I'm happy to say that the work that I've been doing with the little first-grade tikes at my children's public school has been endorsed by the city where I live.
The Pasadena Arts Commission awarded me a grant, so that I'll no longer be teaching as an unpaid volunteer. They liked the idea that I could build a curriculum for use in other Pasadena public schools. (Who will pay for teachers to teach in those other schools is a question for another day!) But, perhaps if I can show that this kind of a program is good for kids, good for the school, good for community building, etc., then parents will demand it, politicians will listen....
Call me an idealist!
Applying for a grant, even a small one that would only pay a very modest stipend for one person, was as vexing and complex as applying to college. I had to write eight essays, submit photos and a DVD, get a letter of recommendation from the school's principal, etc. A parent helped me greatly by taking all I'd written and translating it into "Grantese," which is its own special language.
My chances were slim. They'd never awarded this grant to an individual; the grants have always gone to organizations like the city's symphony, conservatory, etc. But apparently the commissioners understood what I was trying to do: lay a foundation in children for musical skill building. And a lot more than music stands on that foundation. In fact, I came across a list I'd written in college while taking one of the most valuable courses I've ever had: "A Philosophy of Music Education" at Northwestern University with Bennett Reimer. I think we musicians intuitively understand why music education is important. But we have a duty, I believe, to convince others.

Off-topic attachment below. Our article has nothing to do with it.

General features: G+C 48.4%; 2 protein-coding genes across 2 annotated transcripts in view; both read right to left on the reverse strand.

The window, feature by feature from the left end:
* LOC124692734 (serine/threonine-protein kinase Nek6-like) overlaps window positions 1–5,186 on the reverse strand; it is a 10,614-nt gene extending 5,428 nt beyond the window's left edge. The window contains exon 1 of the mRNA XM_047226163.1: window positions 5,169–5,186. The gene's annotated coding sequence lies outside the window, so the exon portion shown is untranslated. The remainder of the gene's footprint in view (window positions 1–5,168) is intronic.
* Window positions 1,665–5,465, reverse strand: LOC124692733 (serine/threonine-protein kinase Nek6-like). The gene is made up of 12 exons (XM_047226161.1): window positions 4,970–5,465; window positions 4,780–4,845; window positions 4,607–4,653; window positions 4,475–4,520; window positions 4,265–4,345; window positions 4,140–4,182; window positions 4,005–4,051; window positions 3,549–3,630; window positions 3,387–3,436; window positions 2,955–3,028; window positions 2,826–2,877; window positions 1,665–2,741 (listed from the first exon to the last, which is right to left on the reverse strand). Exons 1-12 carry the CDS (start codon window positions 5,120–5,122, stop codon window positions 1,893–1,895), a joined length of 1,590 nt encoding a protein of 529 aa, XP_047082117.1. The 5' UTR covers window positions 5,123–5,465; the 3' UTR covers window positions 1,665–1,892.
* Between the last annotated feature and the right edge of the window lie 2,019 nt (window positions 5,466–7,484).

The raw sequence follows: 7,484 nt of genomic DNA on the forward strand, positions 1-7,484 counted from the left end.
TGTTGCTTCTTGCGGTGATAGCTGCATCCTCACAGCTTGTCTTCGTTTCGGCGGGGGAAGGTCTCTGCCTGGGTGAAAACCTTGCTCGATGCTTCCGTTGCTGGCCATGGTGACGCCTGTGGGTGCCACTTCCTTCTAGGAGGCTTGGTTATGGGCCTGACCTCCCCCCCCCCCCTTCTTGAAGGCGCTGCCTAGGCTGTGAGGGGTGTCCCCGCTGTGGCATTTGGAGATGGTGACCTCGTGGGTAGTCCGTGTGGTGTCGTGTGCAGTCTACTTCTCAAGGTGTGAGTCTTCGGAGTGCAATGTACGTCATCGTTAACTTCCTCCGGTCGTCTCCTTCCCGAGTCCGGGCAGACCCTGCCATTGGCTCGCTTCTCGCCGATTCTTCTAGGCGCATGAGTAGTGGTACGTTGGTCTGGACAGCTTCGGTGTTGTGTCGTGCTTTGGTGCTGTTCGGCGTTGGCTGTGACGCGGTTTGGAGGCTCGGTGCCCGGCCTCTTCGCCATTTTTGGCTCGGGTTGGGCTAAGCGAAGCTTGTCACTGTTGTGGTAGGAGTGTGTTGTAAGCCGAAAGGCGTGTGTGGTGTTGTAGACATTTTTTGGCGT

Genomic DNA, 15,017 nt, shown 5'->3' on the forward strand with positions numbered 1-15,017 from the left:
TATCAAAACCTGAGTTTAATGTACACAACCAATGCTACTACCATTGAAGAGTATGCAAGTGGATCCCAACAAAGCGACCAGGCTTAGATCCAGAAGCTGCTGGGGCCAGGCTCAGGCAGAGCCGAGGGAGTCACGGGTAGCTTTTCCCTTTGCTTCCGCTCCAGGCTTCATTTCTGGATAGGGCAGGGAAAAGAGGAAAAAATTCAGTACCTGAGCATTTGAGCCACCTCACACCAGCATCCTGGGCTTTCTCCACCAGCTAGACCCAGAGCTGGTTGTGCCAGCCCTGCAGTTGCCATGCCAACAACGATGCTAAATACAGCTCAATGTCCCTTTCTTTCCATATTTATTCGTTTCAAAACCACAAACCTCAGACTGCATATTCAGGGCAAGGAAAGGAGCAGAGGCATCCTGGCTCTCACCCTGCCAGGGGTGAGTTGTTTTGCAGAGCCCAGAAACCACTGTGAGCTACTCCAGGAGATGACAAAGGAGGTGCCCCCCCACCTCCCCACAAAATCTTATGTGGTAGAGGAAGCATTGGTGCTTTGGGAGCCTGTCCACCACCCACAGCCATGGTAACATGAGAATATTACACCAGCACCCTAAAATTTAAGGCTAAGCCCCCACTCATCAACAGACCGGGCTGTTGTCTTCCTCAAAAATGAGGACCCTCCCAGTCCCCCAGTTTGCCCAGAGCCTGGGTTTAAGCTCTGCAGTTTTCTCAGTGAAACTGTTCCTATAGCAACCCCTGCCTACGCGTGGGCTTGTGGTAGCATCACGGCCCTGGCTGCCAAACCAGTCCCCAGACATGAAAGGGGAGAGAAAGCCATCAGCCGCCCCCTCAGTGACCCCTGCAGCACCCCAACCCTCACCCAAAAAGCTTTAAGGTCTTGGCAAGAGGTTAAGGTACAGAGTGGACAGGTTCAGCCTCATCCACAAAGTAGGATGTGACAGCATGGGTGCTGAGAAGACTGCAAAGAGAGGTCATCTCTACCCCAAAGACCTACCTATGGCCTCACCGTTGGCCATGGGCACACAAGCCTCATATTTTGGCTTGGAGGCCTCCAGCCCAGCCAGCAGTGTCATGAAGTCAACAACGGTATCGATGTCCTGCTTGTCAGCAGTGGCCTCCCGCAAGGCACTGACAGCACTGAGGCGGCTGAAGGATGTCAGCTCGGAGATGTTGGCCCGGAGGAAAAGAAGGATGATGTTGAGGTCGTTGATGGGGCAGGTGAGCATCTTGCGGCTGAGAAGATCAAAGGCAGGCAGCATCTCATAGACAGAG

I will print the list here, just in case you ever need to enumerate "justifications" for the music program at your school:
A LIST OF REASONS TO INCLUDE MUSIC IN THE SCHOOLS
1. Educates the creative part of the brain
2. Teaches you to express yourself
3. Parental request
4. Basic art form
5. Entertainment (fun)
6. Keeps kids off the street
7. Enhances discipline
8. Group cooperation
9. Puts you in touch with your environment
10. Expands horizons
11. Appreciation of different cultures
12. School pride
13. Nurtures potential talent
14. Civilizes children
15. Expression using no words
16. Carries traditions and history
18. Makes people more outgoing, confident; improves self-esteem
19. Teaches structure – the symbols, the rehearsals
20. A place to channel energy
25. Develops independent thinking
26. Supports athletics
27. Teaches responsibility
29. Learn teaching skills
31. Helps students improve in other areas: language, math, maps
32. Entertainment for the community
33. Extracurricular activity
34. Sense of accomplishment – rewarding
35. Non-selective; musical ability crosses all races, economic groups, etc.
36. An easy A!
Okay, maybe that last one is a stretch....
Care to add to this list?
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